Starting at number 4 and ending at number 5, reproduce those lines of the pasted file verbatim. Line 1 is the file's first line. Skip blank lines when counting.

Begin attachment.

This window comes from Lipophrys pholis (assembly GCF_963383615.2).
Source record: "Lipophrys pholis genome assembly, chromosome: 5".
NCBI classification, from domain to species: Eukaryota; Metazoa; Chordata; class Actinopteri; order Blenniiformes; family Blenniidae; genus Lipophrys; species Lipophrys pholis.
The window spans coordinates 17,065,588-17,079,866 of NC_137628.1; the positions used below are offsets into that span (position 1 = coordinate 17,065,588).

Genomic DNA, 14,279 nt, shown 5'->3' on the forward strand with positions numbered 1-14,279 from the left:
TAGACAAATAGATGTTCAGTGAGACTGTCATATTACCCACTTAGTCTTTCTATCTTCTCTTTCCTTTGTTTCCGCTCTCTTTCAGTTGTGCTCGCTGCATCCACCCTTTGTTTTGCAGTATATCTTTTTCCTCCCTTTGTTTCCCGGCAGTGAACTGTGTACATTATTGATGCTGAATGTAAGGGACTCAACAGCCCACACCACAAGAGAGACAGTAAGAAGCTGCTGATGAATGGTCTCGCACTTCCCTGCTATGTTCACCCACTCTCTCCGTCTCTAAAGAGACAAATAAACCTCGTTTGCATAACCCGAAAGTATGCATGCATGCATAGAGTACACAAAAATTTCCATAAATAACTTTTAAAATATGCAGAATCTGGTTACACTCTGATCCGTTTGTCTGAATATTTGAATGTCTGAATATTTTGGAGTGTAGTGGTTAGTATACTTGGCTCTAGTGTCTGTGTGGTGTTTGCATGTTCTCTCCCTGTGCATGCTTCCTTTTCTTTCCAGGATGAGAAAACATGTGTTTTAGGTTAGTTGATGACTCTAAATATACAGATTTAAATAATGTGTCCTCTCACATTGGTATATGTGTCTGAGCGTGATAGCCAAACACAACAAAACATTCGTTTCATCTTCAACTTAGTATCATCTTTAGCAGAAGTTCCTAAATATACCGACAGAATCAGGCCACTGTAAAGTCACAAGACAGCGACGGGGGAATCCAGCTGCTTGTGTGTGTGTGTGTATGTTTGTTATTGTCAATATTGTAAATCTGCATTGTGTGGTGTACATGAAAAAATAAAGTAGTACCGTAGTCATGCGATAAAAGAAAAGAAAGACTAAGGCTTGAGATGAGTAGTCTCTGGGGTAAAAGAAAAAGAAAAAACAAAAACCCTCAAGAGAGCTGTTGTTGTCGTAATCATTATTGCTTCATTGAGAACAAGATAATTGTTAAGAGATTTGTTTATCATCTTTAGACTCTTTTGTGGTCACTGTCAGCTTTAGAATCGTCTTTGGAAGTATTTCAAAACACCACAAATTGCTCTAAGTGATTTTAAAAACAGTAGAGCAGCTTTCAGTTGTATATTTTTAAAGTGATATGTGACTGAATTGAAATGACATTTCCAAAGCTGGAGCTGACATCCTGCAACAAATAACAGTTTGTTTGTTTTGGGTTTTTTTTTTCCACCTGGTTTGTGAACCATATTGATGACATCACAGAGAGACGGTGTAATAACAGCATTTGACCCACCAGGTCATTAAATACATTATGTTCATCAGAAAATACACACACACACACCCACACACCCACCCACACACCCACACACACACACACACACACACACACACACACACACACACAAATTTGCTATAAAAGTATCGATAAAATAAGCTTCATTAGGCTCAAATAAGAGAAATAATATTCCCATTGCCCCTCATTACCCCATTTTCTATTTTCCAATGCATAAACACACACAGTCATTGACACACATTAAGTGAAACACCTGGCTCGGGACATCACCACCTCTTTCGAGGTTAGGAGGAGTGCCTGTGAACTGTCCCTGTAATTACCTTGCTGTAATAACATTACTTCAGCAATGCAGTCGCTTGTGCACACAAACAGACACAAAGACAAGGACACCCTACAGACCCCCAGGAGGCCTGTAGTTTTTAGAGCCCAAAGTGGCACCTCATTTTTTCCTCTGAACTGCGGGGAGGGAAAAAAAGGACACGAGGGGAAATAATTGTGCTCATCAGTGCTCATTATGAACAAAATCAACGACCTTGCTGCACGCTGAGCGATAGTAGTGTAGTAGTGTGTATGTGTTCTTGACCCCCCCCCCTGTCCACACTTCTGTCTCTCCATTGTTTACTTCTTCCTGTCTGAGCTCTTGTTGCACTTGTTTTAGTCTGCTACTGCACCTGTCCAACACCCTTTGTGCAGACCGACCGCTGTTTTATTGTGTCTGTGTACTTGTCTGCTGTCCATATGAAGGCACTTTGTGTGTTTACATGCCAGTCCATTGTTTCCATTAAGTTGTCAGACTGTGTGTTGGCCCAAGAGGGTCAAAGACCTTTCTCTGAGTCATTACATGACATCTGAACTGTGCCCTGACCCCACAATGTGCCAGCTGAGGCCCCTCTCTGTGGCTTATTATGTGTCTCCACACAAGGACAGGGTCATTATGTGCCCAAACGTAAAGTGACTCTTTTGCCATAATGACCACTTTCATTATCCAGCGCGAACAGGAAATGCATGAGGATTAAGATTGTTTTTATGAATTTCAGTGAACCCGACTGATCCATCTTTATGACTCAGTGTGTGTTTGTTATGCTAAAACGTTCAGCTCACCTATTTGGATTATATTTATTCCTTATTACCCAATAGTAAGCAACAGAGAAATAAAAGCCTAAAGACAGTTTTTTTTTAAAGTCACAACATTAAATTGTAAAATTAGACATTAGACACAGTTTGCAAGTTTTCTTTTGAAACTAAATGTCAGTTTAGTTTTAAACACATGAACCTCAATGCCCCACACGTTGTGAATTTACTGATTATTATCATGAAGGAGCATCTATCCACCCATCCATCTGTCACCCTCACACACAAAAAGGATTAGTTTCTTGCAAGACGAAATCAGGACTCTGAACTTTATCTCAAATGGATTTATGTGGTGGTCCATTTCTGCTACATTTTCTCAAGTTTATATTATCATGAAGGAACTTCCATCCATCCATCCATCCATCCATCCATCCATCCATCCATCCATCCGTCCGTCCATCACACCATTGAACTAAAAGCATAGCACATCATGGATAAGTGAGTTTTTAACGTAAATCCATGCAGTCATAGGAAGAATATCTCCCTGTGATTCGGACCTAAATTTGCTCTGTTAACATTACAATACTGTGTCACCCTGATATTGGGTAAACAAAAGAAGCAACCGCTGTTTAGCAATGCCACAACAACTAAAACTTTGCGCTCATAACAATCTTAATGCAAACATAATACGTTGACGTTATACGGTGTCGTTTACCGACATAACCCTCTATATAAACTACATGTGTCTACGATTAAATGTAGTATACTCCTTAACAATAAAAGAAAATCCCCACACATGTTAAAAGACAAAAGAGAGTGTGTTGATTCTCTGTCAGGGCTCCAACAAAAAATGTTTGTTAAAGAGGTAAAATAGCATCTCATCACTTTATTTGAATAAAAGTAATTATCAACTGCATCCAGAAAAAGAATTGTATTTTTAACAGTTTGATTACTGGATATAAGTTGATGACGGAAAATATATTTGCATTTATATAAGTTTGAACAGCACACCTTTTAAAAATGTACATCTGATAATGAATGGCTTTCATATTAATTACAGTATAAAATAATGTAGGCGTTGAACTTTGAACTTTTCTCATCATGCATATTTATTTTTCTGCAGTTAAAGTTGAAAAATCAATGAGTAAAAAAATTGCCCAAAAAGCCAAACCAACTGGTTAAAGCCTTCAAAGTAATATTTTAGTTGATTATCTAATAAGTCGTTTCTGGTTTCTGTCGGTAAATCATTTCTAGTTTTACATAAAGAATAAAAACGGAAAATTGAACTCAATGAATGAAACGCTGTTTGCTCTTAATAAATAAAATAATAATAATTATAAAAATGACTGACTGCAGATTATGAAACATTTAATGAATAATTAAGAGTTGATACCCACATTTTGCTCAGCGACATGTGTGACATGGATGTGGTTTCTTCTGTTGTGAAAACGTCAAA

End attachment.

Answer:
The window spans coordinates 17,065,588-17,079,866 of NC_137628.1; the positions used below are offsets into that span (position 1 = coordinate 17,065,588).

Genomic DNA, 14,279 nt, shown 5'->3' on the forward strand with positions numbered 1-14,279 from the left: